Apologies for the late bloggage, a combination of difficulty getting on the website, a now mobile baby and the topic of this weeks blog means I ran out of time yesterday!
This week we have been thrilled to announce the hatching of the first King Penguin chick in the country for 5 years. As I result, I thought I’d share some images and tell you a bit about the chick.
The chick is from the first egg of this year which was laid by Lily and her partner Frank and hatched on Tuesday the 3rd of September at around 3.30pm. The hatch was nice and clean and was unaided by us.
When the chick started breaking through the egg, it was transferred to a hatcher, where we could control temperature and monitor its progress. The egg was regularly sprayed with warm water as it is very important to keep humidity up and prevent the inner membrane of the egg from drying .
At hatch the chick weighed 203 grams and then given a health check and clean. This involved checking that the yolk sac had been absorbed during the hatch. It was then left in the hatcher to dry out for the rest of the day.
The following day the chick was given water and then moved to a brooder unit.
The first feed was given at 12pm and the chick produced a feeding response immediately, pushing up against my fingers, mouth wide open just as it would do with the parents. The diet is a delicious formula of filleted herring, squid, vitamins, various tablets (salt, calcium etc) & 300ml water blended for 5 minutes and fed at 8, 12, 4 & 8. Luckily we have staff on site and in the village for the evening feed. The food was initially given from a 3ml pipette and slowly dribbled into the beak but the chick has already progressed onto a 10ml syringe. From day 6 it has also been receiving small amounts of finely chopped herring and squid. The penguin can already recognise our voices and that is often enough to get feeding behaviour stimulated.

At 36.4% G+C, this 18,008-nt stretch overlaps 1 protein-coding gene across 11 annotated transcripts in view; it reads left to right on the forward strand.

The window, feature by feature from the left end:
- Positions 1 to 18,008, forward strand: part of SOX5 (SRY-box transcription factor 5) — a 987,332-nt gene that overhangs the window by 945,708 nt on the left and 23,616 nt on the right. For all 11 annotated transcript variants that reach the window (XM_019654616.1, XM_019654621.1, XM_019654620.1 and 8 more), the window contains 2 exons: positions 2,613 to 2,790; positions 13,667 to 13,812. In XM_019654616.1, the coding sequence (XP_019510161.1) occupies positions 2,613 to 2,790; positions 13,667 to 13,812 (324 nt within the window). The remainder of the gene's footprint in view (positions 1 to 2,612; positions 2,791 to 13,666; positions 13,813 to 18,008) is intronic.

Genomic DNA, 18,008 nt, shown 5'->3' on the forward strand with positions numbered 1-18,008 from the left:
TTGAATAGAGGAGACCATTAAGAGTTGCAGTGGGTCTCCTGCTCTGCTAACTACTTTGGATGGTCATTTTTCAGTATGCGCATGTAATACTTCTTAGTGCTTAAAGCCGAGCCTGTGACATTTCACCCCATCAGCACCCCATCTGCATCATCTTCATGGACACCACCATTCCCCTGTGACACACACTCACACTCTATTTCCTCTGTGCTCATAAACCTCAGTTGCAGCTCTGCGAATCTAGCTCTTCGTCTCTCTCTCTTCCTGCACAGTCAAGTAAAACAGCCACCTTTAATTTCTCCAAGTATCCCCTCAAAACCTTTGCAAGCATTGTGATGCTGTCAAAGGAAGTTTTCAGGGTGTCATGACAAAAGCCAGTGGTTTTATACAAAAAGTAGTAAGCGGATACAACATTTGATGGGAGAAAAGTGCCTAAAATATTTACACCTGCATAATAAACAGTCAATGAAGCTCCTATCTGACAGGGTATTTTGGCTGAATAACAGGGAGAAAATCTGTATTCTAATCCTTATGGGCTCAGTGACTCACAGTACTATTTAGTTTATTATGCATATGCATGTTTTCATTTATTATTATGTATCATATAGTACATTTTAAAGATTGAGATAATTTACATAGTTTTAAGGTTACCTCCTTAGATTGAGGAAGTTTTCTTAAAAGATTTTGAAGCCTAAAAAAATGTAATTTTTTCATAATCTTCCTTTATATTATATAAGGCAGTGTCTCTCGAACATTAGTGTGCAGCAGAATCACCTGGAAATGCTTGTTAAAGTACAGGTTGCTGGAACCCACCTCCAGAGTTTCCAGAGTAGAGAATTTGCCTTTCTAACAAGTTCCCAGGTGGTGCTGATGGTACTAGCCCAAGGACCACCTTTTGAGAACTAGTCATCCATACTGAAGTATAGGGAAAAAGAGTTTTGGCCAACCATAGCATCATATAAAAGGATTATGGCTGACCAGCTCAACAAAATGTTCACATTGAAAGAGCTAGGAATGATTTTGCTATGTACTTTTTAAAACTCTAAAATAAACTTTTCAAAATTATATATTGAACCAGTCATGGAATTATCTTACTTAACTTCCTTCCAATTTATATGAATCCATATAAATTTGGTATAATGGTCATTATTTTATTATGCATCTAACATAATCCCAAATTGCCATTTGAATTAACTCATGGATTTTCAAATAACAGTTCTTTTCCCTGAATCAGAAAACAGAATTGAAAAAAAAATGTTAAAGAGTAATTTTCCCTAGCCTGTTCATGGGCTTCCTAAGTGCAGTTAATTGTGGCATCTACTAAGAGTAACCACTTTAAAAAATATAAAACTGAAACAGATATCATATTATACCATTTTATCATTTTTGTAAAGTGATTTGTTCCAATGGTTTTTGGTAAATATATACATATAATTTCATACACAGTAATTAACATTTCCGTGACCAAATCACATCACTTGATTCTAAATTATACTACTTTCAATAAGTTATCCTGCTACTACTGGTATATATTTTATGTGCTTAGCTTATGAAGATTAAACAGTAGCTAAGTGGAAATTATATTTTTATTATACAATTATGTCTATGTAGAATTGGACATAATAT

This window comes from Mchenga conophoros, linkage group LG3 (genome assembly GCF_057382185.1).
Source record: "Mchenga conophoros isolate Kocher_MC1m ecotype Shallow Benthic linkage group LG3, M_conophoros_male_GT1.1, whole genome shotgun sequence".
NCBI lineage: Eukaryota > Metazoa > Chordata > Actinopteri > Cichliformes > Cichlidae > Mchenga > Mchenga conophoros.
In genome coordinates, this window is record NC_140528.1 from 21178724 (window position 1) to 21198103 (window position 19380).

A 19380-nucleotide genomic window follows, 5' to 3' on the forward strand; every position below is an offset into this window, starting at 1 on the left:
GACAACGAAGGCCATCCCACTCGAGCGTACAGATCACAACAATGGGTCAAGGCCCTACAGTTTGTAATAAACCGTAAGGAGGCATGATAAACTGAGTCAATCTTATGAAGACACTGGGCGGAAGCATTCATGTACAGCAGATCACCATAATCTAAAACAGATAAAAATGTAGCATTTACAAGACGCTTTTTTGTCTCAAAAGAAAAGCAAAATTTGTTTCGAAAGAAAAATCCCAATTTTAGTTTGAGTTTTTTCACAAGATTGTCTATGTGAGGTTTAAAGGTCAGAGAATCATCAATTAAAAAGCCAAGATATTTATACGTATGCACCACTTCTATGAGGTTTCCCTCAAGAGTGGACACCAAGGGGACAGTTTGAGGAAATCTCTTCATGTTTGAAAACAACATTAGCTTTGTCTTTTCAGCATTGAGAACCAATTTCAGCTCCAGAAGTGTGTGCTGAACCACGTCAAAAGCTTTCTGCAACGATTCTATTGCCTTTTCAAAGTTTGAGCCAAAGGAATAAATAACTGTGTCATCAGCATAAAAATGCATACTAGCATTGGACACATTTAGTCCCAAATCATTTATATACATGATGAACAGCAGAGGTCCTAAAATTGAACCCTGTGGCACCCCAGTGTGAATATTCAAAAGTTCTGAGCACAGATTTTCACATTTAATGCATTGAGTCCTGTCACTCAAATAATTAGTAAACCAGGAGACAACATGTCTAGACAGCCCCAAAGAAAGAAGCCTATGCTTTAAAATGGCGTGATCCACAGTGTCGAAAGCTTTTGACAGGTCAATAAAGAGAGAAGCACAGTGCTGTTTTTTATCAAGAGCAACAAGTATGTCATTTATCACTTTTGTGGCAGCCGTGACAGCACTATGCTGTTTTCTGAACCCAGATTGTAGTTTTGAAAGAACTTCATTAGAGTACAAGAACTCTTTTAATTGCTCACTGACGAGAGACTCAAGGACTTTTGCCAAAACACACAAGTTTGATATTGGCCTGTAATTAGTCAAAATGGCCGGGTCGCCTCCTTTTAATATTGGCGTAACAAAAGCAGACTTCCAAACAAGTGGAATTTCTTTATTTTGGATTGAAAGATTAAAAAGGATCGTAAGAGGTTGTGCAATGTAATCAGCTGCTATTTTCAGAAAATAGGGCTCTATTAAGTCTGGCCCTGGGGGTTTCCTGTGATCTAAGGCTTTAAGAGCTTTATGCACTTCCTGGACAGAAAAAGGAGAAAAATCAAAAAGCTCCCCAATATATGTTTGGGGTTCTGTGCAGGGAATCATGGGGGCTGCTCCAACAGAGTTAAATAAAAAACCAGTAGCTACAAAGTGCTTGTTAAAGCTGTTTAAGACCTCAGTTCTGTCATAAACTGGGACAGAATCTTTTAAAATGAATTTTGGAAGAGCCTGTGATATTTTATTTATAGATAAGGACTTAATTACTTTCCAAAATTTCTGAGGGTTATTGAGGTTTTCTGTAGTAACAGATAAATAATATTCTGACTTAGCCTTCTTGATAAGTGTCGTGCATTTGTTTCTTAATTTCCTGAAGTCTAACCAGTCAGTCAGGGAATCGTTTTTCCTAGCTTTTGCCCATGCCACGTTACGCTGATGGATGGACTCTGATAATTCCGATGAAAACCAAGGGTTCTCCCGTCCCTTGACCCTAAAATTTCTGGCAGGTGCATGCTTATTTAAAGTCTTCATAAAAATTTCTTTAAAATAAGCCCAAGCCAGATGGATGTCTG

At each feed the chick is weighed and records are keep, so we can monitor development and for reference in the future. The 8am weight is what we base the days feeds on, with the chick receiving no more than 10% of the weight at that time. Too much food equals fat chick and poor development. It has only been the last few days that the youngster has started to take the full amount.
As a precaution the chick has had a small course of antibiotics, just to ward off any threat of infection from the yolk. Every bit of equipment is thoroughly sterilised and the chick has fresh towels at every feed. A cuddly toy is provided as if with the parents, the young penguin would be snuggling up against its parents. The temperature of the brooder is reduced slightly every day and it won’t be too long before the chick is moved to a larger container. At present it is pretty much bold but there are already the hint of a few tail feathers coming through.
As the chick continues to progress we hope to start showing it off to the public soon and also to set up a webcam. Keep checking facebook and twitter for details. I’ll finish the chick section with a few of my favourite photos from the past 10 days
In other news this week
4 infertile Golden Conure eggs were removed from the nestbox
The Roul Roul Partridge female is sitting now with 5 eggs in the nest
The Bartlett’s Dove female is also sitting tight
Wildlife wise still plenty of Kingfisher and Toad sightings and a Brimstone moth was a nice find
Thanks for the read